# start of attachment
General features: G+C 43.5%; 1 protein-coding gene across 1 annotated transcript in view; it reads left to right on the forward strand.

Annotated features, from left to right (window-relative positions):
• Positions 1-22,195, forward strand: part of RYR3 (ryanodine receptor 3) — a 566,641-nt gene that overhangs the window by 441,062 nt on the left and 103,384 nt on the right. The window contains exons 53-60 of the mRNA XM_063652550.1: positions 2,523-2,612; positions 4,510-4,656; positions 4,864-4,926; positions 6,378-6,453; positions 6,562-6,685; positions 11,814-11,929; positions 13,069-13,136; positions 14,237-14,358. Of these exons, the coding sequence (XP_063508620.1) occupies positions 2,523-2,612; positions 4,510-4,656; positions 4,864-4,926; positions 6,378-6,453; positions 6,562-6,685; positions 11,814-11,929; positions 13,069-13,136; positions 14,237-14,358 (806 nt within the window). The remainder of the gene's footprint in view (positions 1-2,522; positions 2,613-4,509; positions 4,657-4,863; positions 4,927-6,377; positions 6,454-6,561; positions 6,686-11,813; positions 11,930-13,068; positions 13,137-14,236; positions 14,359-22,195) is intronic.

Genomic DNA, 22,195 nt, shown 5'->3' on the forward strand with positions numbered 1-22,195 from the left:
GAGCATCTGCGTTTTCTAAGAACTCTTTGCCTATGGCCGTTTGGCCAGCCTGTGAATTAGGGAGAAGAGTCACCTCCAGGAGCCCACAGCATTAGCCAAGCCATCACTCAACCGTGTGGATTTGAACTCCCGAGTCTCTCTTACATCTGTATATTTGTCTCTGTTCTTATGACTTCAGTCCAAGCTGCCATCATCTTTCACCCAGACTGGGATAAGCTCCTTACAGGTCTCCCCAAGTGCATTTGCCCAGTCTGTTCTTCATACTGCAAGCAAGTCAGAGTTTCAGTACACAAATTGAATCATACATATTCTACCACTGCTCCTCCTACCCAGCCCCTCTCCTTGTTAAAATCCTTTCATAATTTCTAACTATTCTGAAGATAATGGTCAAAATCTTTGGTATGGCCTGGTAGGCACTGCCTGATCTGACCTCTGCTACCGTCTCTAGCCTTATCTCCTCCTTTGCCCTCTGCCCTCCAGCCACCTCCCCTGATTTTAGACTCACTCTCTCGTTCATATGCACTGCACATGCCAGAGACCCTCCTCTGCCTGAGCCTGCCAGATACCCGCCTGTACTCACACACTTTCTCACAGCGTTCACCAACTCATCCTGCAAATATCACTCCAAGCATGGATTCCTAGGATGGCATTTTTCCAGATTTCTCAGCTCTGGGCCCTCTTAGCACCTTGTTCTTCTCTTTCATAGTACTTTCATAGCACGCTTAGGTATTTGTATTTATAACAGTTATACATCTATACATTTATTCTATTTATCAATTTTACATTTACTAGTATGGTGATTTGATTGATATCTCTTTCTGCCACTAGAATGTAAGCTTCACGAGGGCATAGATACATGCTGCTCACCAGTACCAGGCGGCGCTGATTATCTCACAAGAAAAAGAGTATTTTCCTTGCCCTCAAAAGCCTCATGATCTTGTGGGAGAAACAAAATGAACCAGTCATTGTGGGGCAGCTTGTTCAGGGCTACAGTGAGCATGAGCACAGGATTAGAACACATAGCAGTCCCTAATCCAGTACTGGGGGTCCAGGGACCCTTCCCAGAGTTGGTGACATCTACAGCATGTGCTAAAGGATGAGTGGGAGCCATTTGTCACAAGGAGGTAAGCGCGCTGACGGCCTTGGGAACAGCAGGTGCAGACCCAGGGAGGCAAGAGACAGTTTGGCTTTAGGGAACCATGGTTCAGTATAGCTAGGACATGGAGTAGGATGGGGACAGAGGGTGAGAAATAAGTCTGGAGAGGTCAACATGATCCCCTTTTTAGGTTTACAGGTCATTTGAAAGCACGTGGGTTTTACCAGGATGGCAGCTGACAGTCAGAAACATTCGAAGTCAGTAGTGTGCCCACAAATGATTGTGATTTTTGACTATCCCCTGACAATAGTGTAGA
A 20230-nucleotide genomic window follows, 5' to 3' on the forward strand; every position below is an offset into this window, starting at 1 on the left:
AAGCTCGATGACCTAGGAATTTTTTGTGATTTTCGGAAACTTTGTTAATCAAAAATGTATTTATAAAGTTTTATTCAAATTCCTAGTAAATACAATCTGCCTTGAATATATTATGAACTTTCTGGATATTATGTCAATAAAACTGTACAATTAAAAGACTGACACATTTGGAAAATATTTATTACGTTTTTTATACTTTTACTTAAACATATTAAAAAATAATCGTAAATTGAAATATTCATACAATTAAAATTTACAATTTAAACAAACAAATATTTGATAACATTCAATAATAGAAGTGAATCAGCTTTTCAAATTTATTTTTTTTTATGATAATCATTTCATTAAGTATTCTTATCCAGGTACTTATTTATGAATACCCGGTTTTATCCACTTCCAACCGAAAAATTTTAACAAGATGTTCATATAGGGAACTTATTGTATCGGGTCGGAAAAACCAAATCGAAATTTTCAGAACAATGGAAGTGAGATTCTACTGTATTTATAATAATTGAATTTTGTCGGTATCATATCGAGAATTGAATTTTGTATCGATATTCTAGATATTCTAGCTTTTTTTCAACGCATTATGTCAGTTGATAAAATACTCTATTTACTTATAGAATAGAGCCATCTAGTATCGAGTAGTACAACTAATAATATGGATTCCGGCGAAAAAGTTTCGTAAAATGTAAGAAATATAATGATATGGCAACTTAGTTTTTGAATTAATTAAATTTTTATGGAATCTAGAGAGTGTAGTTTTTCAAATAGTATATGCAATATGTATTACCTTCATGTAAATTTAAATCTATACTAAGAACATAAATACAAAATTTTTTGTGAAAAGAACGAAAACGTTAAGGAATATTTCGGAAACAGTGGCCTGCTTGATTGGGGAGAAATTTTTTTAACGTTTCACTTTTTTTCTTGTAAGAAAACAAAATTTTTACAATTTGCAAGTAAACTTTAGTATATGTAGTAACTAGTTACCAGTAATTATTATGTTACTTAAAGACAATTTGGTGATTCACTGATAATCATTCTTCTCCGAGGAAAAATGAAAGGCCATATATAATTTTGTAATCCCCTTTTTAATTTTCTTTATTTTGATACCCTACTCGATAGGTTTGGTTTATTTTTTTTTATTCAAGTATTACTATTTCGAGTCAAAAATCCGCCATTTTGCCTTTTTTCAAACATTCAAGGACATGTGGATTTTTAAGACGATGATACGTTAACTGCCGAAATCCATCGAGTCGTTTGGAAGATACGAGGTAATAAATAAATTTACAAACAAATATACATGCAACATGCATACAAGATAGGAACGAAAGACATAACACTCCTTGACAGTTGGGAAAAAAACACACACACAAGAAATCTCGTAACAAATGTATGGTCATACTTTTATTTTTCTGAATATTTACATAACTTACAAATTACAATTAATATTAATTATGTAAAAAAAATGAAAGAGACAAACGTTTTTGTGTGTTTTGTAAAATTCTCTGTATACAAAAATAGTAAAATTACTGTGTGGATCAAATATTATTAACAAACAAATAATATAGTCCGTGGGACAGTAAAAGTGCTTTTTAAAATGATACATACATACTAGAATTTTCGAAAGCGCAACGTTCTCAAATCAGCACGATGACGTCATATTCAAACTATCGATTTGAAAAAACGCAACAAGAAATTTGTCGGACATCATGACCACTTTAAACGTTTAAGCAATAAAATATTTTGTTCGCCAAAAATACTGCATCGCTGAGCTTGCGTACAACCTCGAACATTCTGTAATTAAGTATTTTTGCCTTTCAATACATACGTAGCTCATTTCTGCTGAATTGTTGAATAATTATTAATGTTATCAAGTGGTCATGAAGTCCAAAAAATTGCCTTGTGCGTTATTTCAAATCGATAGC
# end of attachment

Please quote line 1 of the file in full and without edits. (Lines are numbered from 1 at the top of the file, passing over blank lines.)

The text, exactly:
General features: G+C 43.5%; 1 protein-coding gene across 1 annotated transcript in view; it reads left to right on the forward strand.